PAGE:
A 7 line excerpt from my paranormal women's fiction DISTILLATION:
"Why would anyone bury a child in their cellar?” I cried. “It doesn’t make any sense.”
“Yes. It does to the old world mind, Alice.” Lydia crossed her arms. “There is an archaic belief that burying a still born child in the hearth will bring good luck to future births.”
I dropped my head into my hands. It was hard to focus. “But I heard it crying.” I sniffled, swatting at my wet eyes with a sleeve, trying to steady myself. “It lived.”
Lydia, who was gazing now out into the night, snapped her head around to look at me. “You heard it?”
I guess that's a good place to hop in to the story. It is refering to the discovery of the bones, which is my hook.

Now for the basic rules of this meme:
1. Go to page 77 of your current MS/WIP
2. Go to line 7
3. Copy down the next 7 lines, sentences, or paragraphs, and post them as they’re written.
4. Tag 7 authors
5. Let them know
So, now I have to tag seven more people. And here they are:
Jayne at  A Novice Novelist
Brenda Drake Writes
Handling My Dream
Inner Owlet
Kate MacNicol's Blog
JuneBug at My Blog
So there it is. Sorry if I surpised anyone. I am trying to get better at being less of a lurker. LOL.

Monday, March 12, 2012

She's dead...wrapped in plastic

Long before there were vampires in Washington, there was a dead girl, found wrapped in plastic, whose dark secrets unfolded like a night lily.

For research purposes, I have dug this old gem out of my book shelf. Yes, I own and once devoured The Secret Diary of Laura Palmer. Even now, I open to any page and know exactly why.

Do you remember Twin Peaks? I was thirteen years old the year it came out and they had me at “She’s dead.” I can’t believe I was that young. I first typed fifteen, and then I researched the series. Nope. 1990. This explains a lot. Exposure to such dark underpinnings, mystery, and melodrama tainted my imagination for sure. The sordid and bizarre tales of small town life undoubtedly informed my understanding of the small town I lived in and most definitely influenced my future as a writer.

Laura Palmer and company were to me what Diana was to Anne of Green Gables. (Irony intended)Though my life was definitely not filled with abuse and addiction like Laura Palmer’s, I related to her character, or rather those characters that told us her story as they lived in a place of deep forests and black nights where secrets and lies abounded.

I knew well that whispering of the trees that foretold of omens and possibilities. I knew what it was to walk the woods at night and to keep secrets. I believed in magic and the veil between two worlds. I saw omens and signs in nature. I knew good people gone bad and bad people who were really good, and most mesmerizing of all I coveted the idea that one could walk that line.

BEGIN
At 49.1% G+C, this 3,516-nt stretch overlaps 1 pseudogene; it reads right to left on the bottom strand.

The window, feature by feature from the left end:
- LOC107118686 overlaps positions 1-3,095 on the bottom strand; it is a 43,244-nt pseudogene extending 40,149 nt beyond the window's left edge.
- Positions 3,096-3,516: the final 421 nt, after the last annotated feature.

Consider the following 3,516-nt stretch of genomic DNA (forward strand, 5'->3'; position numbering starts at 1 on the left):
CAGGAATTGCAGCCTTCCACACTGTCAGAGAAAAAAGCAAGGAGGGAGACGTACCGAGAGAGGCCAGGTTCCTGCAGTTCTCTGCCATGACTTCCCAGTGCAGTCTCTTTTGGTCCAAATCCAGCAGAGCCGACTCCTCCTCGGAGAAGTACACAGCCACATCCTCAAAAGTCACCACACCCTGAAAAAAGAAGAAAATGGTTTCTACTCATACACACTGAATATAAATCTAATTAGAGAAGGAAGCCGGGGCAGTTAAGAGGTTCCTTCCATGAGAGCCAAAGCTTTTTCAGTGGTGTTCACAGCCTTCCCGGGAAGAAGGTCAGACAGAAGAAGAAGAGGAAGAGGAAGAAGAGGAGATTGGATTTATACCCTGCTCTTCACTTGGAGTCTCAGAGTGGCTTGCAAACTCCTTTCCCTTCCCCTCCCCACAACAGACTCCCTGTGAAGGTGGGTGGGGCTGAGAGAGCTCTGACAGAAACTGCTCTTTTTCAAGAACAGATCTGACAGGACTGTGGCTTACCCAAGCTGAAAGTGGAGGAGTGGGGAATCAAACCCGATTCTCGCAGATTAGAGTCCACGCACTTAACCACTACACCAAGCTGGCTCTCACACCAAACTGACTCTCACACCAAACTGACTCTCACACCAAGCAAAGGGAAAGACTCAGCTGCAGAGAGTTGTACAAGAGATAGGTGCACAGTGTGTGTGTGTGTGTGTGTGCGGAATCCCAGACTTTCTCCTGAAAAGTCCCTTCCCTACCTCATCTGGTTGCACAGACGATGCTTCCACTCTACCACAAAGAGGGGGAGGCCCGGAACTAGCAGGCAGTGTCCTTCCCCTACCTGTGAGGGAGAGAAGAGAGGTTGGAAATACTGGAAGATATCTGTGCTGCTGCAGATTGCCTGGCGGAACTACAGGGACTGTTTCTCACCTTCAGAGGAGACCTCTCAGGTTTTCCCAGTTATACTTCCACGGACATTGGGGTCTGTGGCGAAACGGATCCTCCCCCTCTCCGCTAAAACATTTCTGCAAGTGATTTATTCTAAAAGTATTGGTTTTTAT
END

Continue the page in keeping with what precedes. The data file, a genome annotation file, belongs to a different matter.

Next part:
According to Wikipedia “Twin Peaks explores the gulf between the veneer of small-town respectability and the seedier layers of life lurking beneath it.” And this, dear readers, is what I too am setting out to do. Long ago, Laura Palmer and her friends focused the world I saw in my small town into a heightened and somewhat fantastical focus. Everything seemed laced with import. We were young, we were the center of our own universe, every possibility of success and failure was in front of us. Sexual, psychotropic and identity exploration, as well as ironic lessons learned from adults living in the real world, spiraled around us in an enchanted universe. And, that view, that spectral dark sparkle that coated everything in those days has a story in it. A fictional story that will try to capture how the world looks through that lens, walking a forest path just on the line between light and dark, fire and water, good and evil.

Sunday, March 11, 2012

Life is Good

Simone - my love (Tortie Point Siamese)

Today was beautiful here in western MA. I spent the day in the yard, picking up sticks and pruning grapes (a little late on that). The Siamese and the chickens were glad to help. The cat playing a game where she would sit on the stick gathering tarp eagerly waiting for my next arm load dump and then she would sprint away with excited glee. Then she would come back and wait to do it all over again. The chickens love to dig, so they helped with raking the perennial patch, I suspect eager to snack on the early shoots hiding beneath. But, Helen, our golden arricauna did not hesitate to insert herself into the pile of brush I was building. She climbed right inside and sat there, perhaps looking for a new nest. She was not please when I took her freshly laid, still warm egg this morning. In fact she hopped up on the coop and investigated with some agitation. We don't even have a rooster (he was very mean and then tasty) so no chicks would come of her endeavors anyways. I told her, that is the way it goes chicky.

It was a beautiful day and I am looking forward to spring. Daylight savings is nice in that I will be able to go for walks more often after work and the days will get warmer. Husband wanted to drain the snow blower of gas today. I thought, not so fast. April Fools 3 foot snow storms are not unheard of.

I hope everyone else had a lovely day and a has a great week ahead.

This is Helen sunning herself

Saturday, March 10, 2012

Are you in my novel?